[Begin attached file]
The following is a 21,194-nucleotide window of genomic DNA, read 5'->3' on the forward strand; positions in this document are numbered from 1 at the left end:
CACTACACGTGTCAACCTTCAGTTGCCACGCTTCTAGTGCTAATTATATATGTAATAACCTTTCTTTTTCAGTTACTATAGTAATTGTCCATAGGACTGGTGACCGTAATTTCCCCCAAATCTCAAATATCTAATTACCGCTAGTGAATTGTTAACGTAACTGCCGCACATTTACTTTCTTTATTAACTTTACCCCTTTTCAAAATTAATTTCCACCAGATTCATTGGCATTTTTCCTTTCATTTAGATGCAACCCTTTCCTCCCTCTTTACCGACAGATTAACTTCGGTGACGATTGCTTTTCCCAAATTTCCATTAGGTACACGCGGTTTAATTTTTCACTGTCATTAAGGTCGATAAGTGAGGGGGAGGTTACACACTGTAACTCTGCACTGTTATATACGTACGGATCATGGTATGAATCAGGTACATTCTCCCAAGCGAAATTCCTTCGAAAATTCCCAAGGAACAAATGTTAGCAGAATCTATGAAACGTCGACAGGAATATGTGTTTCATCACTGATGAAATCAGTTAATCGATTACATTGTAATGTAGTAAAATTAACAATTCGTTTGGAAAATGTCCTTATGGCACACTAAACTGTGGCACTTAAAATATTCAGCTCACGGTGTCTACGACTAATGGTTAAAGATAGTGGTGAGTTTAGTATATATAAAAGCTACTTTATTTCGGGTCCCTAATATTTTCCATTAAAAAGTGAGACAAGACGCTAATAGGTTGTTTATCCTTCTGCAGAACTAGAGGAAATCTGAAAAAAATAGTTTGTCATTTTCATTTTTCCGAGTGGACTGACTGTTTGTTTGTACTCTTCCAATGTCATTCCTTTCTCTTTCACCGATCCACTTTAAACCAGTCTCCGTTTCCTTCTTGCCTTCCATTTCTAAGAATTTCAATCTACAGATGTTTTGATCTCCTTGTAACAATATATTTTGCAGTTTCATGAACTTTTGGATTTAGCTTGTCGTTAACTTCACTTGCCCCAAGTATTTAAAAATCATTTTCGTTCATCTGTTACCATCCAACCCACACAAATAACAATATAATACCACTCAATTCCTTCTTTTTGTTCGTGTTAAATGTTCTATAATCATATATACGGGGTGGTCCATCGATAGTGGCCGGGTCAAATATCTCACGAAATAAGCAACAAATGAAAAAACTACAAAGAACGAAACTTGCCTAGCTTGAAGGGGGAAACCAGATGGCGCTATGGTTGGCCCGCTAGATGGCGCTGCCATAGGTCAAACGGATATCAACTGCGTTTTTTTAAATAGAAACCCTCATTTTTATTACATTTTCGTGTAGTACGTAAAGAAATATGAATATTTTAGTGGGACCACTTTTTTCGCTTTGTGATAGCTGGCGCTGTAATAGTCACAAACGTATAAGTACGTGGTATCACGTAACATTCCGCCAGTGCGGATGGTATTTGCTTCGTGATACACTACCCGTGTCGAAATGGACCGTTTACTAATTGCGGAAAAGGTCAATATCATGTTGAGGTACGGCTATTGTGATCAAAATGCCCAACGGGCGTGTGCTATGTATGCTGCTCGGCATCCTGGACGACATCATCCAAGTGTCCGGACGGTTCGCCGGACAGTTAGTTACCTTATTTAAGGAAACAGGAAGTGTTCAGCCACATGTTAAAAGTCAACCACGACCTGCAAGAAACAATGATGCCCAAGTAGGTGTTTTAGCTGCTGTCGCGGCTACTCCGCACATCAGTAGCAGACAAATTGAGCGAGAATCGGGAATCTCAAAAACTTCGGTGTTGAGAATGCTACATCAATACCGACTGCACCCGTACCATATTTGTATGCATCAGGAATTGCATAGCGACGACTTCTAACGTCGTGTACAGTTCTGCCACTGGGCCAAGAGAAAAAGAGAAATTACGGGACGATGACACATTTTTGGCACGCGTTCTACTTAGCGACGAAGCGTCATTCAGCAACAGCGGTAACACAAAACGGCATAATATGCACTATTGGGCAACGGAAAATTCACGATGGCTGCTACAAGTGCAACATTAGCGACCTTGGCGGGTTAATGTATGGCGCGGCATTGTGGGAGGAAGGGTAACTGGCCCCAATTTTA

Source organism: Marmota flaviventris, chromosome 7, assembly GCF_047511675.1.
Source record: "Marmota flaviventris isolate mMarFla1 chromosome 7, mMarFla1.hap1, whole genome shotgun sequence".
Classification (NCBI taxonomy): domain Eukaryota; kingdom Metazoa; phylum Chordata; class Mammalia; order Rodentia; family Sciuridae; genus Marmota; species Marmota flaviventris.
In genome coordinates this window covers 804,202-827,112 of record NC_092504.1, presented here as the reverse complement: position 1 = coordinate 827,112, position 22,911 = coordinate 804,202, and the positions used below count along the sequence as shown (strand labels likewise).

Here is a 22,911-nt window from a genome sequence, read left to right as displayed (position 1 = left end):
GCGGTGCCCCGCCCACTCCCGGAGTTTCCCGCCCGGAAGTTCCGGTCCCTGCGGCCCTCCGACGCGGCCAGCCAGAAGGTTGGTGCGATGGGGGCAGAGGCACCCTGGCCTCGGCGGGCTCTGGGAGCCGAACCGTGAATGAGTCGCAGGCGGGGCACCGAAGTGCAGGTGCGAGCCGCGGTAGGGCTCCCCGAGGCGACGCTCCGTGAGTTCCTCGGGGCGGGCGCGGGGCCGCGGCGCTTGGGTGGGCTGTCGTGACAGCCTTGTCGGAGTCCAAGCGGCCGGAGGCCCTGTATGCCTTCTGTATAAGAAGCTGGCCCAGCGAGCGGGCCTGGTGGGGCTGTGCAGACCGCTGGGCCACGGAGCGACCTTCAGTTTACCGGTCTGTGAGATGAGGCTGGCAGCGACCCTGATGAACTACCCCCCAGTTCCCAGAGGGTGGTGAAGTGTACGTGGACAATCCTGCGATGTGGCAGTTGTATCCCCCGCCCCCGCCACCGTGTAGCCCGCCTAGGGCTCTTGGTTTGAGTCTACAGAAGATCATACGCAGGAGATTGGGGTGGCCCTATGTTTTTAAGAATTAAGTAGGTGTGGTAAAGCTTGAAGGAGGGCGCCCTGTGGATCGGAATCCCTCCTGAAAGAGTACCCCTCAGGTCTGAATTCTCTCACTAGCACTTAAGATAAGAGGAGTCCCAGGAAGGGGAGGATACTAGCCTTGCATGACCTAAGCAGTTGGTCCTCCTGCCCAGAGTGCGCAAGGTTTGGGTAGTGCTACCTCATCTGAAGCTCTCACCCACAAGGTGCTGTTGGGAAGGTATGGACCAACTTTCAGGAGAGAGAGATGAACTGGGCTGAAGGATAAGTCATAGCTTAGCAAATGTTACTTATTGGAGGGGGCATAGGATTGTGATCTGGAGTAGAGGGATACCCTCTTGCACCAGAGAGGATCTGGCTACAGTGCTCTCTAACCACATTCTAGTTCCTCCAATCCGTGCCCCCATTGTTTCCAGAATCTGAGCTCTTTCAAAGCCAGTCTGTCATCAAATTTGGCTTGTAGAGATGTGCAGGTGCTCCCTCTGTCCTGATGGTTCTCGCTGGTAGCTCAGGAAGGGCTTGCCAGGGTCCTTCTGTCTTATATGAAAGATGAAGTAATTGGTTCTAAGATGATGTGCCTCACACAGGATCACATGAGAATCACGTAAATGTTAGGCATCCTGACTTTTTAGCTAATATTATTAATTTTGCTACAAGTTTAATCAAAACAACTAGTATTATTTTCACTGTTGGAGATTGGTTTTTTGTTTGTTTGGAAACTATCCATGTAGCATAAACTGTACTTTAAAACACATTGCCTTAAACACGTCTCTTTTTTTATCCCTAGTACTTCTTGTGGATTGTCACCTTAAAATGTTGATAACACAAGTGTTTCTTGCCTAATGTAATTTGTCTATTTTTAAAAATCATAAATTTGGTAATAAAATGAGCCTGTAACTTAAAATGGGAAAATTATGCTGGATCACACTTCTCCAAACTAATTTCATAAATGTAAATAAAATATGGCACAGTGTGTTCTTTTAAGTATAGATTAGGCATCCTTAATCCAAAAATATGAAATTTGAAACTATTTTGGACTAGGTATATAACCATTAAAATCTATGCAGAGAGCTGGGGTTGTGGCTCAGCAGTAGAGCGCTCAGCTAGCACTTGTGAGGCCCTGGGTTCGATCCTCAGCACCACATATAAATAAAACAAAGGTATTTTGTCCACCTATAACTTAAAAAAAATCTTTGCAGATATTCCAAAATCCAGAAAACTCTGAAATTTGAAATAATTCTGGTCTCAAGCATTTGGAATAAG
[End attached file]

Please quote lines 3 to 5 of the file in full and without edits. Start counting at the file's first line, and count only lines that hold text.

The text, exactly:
Source organism: Marmota flaviventris, chromosome 7, assembly GCF_047511675.1.
Source record: "Marmota flaviventris isolate mMarFla1 chromosome 7, mMarFla1.hap1, whole genome shotgun sequence".
Classification (NCBI taxonomy): domain Eukaryota; kingdom Metazoa; phylum Chordata; class Mammalia; order Rodentia; family Sciuridae; genus Marmota; species Marmota flaviventris.